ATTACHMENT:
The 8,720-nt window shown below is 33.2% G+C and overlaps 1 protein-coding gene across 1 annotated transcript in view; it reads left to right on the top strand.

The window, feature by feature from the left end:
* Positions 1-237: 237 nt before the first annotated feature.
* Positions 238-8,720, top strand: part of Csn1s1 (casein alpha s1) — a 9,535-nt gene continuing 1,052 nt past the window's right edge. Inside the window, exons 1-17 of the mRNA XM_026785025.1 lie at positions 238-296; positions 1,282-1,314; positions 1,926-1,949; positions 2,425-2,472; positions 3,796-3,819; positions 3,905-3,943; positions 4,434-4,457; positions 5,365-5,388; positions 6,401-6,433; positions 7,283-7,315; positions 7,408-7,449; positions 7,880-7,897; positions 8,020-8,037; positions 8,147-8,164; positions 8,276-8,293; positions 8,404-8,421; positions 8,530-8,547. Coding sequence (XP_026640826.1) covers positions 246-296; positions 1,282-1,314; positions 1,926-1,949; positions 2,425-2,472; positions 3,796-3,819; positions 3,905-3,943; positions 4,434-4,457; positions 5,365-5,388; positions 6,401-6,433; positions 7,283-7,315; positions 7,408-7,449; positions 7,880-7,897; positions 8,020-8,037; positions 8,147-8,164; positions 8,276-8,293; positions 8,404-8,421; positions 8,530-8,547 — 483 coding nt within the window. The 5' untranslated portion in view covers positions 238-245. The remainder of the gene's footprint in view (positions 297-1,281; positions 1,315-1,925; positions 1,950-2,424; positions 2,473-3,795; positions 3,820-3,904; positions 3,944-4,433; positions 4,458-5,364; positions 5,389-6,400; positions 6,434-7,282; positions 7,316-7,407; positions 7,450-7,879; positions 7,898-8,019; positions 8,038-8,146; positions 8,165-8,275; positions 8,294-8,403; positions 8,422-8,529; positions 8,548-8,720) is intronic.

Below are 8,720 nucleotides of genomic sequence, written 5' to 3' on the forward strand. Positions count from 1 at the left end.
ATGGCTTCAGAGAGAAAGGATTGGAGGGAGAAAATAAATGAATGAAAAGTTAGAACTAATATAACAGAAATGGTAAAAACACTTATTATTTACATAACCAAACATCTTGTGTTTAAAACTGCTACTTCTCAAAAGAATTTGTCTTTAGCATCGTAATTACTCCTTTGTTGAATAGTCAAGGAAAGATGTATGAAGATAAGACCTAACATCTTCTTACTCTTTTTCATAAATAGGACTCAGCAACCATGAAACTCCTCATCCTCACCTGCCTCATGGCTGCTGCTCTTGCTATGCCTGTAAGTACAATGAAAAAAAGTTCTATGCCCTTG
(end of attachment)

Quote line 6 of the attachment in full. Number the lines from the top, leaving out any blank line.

ATGGCTTCAGAGAGAAAGGATTGGAGGGAGAAAATAAATGAATGAAAAGTTAGAACTAATATAACAGAAATGGTAAAAACACTTATTATTTACATAACCAAACATCTTGTGTTTAAAACTGCTACTTCTCAAAAGAATTTGTCTTTAGCATCGTAATTACTCCTTTGTTGAATAGTCAAGGAAAGATGTATGAAGATAAGACCTAACATCTTCTTACTCTTTTTCATAAATAGGACTCAGCAACCATGAAACTCCTCATCCTCACCTGCCTCATGGCTGCTGCTCTTGCTATGCCTGTAAGTACAATGAAAAAAAGTTCTATGCCCTTG